8.2 Editor's Pick
Winner
August 5, 2021

On Love & Vulnerability: Pandemic Thoughts from a Mom with an Immunocompromised Child.

Pandemic

I’m a parent to an amazing little human with an incredibly complex and challenging genetic disorder, weathering the never-ending pandemic storm of 2020 and 2021.

My husband, Ryan, and I brought our sweet son, Leo, into the world on May 5th, 2014, via the most incredible water birth experience. Leo Russell was a healthy 7 pound, 8 ounces, and 21-inch baby.

He was also born with an extremely rare, incurable, and terminal genetic disorder.

Through the grim prognosis and years of adversity, we’ve kept him remarkably healthy, primarily with the use of holistic measures, which include regular chiropractic and acupuncture appointments, homemade functional nutrition based purees given through his g-tube, lots of time out in nature, and other activities that go into his routine. Ryan and I are beyond proud of how well he’s living, despite his small stature of 16 pounds, at seven years old.

Our last seven years have been blood, sweat, tears, sacrifices, and massive joys—but truly, we wouldn’t have it any other way. Leo is our bright, shining star.

When the pandemic hit, we were midway through a cross-country move and settling phase. Relocating from the upper Midwest to Colorado was an exciting opportunity for us to cultivate a life we weren’t able to live in Wisconsin. Since we both worked remotely (well before it was a “thing”) and had no family or friends for a jumpstart to a local community, Colorado was our oyster.

Carpe diem and no rush, we gleefully assumed there would be apartment-hopping prior to settling into our ideal location and, eventually, buying a home.

Having had enough of the much-bigger-in-real-life compared to our imagination, Denver, we were excited to spend the next year or so just outside Boulder, Colorado.

Our new place had an epic panoramic view of the Flatiron Mountains and the iconic Longs Peak, which we were able to enjoy from two balconies and a cool open layout with tons of natural light. We loved it! This was a good thing because one month into our move, the “safer at home” pandemic orders were in place.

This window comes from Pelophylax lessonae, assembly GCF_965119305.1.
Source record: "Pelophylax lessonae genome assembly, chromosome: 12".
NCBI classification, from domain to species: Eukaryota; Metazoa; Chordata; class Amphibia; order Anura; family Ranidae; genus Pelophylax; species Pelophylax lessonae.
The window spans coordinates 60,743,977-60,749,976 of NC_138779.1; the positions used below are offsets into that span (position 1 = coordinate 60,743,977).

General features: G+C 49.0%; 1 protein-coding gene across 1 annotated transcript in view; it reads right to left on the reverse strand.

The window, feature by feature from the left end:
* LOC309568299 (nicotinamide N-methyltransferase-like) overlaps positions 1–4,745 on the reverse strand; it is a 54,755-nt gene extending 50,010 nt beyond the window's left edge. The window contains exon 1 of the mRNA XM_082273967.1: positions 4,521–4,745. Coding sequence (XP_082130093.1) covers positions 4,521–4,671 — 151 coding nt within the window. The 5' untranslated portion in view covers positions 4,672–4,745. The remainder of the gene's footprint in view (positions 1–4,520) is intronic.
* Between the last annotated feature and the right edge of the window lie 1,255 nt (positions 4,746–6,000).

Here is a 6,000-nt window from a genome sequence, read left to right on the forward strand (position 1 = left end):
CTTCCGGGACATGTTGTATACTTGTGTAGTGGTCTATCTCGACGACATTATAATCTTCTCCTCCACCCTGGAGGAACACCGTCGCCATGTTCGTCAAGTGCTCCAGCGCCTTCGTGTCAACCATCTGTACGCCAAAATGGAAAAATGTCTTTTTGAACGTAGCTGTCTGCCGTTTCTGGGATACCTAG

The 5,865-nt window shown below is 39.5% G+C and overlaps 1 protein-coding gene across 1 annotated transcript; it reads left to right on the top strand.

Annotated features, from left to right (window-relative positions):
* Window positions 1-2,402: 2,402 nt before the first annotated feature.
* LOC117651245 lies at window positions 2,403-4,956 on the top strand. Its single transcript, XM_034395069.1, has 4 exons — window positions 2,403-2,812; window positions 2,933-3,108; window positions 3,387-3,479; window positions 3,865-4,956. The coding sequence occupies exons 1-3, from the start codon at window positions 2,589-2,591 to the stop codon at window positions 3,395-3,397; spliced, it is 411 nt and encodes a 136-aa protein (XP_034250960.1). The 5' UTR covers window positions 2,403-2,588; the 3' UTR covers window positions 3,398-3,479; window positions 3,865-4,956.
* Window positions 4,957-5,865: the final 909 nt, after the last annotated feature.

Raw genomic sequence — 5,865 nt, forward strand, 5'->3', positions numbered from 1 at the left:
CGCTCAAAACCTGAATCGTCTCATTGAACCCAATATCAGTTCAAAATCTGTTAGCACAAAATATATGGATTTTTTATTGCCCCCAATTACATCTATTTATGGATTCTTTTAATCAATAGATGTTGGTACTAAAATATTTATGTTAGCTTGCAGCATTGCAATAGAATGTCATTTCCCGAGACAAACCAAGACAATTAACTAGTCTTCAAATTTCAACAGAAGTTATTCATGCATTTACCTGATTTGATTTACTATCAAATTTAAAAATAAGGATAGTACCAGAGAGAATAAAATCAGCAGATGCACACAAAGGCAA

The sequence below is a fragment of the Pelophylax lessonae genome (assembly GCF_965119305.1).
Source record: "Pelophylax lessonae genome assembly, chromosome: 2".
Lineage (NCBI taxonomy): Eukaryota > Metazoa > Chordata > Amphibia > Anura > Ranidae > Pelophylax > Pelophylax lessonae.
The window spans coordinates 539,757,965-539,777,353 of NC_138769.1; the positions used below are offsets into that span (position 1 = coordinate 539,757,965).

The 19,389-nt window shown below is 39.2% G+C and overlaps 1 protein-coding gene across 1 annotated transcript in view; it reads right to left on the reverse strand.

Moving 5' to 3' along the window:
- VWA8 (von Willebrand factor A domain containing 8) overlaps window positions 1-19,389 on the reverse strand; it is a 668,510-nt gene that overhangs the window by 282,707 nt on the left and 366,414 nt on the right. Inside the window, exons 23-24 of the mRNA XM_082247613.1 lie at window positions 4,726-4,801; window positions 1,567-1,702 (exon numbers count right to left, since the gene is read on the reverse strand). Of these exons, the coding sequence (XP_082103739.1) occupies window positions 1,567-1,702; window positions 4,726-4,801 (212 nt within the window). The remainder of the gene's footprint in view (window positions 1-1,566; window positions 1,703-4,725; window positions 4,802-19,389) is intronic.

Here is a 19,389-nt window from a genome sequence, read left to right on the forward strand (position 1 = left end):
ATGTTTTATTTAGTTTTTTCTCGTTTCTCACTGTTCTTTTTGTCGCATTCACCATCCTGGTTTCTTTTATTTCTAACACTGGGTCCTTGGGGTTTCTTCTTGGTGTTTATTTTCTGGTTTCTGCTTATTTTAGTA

Part of Leo’s diagnosis includes the potential severity of respiratory issues, putting him into the extremely risky category for COVID-19.

Basically, if he were to catch this virus, he would not likely survive.

The privilege of both of us having remote work and not needing to navigate the newness of a work-from-home lifestyle, all while balancing the reality of a global pandemic, has never been lost or taken for granted. We know how incredibly lucky we are in this regard.

Our first couple of pandemic months were full of after-work and weekend hiking in the Boulder area, always pulling our vintage bandanas up from our necks and over our noses when meeting fellow hikers, just in case. Most others did the same. We appreciated the thoughtfulness of this widely practiced gesture in our new temporary home, even though we were outdoors, and the potential transmission was highly unlikely in open air. It felt good to know we were all conscientiously in this together.

As time wore on and cases continued to rise, our plans for visitors and for going back to see family and friends were postponed, further postponed, and, eventually, cancelled until further notice. Our high hopes for cultivating community and making friends had come to a screeching halt with the perpetual mindset of “once it’s safe, we’ll be able to.”

I’ll be the first to admit that Ryan and I were slightly reluctant at first about getting the vaccination from the perspective that we could still carry the virus, and likely transmit it to Leo regardless. We were already social distancing and opting to not gather with others, grocery shopping at off hours of the day, masking up when out of the home, and taking additional precautions seriously with Leo in mind.